Geoengineering schemes ranked by UEA [larger image].
When Time magazine included geoengineering in its “What’s Next for 2008” report, it wrote that “a few scientists are beginning to quietly raise the possibility of cooling the planet’s fever directly … as an option of last resort.”
Today, scientists at the University of East Anglia (UEA) are smashing the hush surrounding geoengineering, publishing the first comprehensive assessment of the climate-cooling potential of the various schemes being contemplated to reengineer Earth.
“The realisation that existing efforts to mitigate the effects of human-induced climate change are proving wholly ineffectual has fuelled a resurgence of interest in geo-engineering,” explains UEA environmental-sciences professor Tim Lenton, who wrote the report with UEA colleague Naomi Vaughan. Their report, published in today’s issue of the journal Atmospheric Chemistry and Physics Discussions, suggests that, while some approaches could play a contributing role in blunting climate change, the benefits of many schemes have been exaggerated in the past by “significant” errors in calculations:
“We found that some geoengineering options could usefully complement mitigation, and together they could cool the climate, but geoengineering alone cannot solve the climate problem.”
Reflecting sun away from the earth by launching sunshades into space or injecting reflective manufactured particles into the stratosphere tops UEA’s list, showing the greatest potential to cool Earth back to preindustrial temperatures by 2050, when combined with serious greenhouse-gas reductions. Lenton’s team judges stratospheric particle dispersal to also carry the most risk, because the particles would be both highly effective and short acting. Any interruption in the particle deployment (if, for example, we fell behind on the 135,000 space launches per year required to maintain an effective sunshade) would unleash extremely rapid warming.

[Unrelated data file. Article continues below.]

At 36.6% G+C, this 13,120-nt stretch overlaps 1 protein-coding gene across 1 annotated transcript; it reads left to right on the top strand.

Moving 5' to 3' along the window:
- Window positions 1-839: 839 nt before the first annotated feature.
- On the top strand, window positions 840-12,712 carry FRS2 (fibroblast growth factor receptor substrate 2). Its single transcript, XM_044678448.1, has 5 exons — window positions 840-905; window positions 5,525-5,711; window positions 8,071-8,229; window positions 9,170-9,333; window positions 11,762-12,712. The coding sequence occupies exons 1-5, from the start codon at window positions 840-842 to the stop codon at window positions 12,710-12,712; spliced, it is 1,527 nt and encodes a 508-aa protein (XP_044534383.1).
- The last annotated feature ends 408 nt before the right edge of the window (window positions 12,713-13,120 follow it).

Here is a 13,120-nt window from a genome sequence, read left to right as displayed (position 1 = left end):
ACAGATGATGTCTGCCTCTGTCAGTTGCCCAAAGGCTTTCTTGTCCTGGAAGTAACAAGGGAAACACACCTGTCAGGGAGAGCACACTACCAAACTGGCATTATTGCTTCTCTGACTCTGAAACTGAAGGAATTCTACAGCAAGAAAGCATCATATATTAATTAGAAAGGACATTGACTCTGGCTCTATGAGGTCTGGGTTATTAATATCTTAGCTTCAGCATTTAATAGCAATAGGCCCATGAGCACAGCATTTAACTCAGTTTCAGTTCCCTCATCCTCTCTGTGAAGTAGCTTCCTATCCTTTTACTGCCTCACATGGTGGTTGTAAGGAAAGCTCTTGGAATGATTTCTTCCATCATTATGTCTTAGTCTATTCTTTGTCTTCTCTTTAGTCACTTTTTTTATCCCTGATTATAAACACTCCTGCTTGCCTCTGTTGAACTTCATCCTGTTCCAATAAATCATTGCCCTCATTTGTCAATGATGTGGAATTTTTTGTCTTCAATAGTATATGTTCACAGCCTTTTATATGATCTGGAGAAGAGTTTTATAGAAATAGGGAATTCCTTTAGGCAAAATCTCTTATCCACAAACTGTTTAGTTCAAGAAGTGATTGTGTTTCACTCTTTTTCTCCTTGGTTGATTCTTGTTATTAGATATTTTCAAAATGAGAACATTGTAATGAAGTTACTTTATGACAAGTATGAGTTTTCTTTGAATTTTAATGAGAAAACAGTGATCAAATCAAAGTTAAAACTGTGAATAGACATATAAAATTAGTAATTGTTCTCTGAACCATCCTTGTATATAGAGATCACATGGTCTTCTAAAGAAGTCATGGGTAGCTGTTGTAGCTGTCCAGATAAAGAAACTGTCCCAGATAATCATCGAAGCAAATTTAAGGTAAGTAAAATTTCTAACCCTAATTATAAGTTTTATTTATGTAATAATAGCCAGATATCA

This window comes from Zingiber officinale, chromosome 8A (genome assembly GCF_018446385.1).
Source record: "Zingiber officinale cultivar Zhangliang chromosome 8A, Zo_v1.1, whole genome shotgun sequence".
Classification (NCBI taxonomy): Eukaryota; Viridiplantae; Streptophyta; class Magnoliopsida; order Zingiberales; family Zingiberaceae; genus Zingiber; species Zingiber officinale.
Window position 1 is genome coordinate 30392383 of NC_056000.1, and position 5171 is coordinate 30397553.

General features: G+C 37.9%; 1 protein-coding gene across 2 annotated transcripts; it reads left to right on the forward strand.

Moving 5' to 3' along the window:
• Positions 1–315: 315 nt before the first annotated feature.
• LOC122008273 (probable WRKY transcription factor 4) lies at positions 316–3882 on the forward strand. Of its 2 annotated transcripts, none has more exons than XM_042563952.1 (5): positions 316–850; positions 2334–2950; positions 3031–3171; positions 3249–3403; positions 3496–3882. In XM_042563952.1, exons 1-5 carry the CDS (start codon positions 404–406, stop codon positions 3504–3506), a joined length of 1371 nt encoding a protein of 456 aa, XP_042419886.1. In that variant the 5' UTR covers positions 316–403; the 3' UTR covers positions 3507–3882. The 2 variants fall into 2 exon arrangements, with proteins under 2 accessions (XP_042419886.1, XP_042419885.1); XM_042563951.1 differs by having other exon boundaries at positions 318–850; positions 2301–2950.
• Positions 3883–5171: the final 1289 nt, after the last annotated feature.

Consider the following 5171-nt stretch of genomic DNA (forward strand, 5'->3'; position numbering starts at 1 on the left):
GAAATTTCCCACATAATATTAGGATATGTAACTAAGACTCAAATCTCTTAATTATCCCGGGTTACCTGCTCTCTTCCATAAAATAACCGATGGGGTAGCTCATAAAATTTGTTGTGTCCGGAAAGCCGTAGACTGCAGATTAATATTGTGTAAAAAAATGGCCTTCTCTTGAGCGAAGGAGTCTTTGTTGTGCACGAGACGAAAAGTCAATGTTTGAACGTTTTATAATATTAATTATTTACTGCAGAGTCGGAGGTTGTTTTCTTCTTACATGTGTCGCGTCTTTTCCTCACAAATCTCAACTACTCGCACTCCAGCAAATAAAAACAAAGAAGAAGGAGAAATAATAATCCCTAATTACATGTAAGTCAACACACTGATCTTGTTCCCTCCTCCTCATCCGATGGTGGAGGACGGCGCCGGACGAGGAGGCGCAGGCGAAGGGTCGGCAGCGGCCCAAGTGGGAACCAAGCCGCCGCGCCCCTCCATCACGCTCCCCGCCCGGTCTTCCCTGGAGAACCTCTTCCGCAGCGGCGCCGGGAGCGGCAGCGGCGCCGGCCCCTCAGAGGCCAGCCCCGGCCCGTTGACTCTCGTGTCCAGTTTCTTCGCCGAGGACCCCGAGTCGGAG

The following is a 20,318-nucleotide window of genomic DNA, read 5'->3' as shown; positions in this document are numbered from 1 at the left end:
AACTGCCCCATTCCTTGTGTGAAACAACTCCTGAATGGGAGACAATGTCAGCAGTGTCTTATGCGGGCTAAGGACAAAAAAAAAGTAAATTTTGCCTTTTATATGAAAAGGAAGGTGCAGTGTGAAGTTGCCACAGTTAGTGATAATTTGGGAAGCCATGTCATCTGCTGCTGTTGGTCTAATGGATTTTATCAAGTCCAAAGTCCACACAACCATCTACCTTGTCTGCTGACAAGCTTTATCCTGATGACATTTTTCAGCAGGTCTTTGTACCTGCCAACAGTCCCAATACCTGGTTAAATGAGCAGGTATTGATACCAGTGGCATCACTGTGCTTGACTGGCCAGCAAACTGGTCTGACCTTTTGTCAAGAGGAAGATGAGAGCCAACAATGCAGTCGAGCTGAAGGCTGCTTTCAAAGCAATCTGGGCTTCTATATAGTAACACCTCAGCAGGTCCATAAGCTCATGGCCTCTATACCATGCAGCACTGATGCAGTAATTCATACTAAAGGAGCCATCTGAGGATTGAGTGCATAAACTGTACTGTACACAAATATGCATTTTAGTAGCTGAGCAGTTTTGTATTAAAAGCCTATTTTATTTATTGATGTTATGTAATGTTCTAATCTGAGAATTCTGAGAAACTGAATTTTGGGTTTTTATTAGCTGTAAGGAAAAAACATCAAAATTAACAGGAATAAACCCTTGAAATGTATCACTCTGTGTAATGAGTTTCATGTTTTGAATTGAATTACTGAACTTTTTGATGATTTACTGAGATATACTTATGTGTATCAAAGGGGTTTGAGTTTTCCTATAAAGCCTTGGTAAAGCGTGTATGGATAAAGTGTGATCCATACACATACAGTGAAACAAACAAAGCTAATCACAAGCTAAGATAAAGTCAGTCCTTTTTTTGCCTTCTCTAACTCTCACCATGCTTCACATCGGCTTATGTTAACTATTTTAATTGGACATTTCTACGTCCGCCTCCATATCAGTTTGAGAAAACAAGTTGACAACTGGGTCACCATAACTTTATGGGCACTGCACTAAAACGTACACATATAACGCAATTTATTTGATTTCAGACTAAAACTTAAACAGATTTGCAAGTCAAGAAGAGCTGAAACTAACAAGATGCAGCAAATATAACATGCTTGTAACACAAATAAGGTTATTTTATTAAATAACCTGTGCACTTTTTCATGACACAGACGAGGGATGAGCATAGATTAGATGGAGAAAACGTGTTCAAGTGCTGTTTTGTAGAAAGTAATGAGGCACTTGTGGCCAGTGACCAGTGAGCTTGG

Next up are enhanced carbon sinks, such as burying carbon-rich charcoal (i.e., “bio-char”). What New Scientist calls “burn it and bury it” in its coverage of UEA’s geoengineering rankings could cut atmospheric CO2 to preindustrial levels. But not before 2100 and, again, only when combined with strong mitigation of CO2 emissions.
Schemes that fail their back-of-the-envelope calculations include ocean fertilizing: phosphorus pollution from farms and laundries may already stimulate more carbon sequestration than proposed schemes to deliberately seed the ocean with iron or nitrogen. Making cities more reflective also comes up short: the UEA team says that this could make cities more livable but would have “minimal global effect.”
What do you think? Should we be looking for more from geoengineering?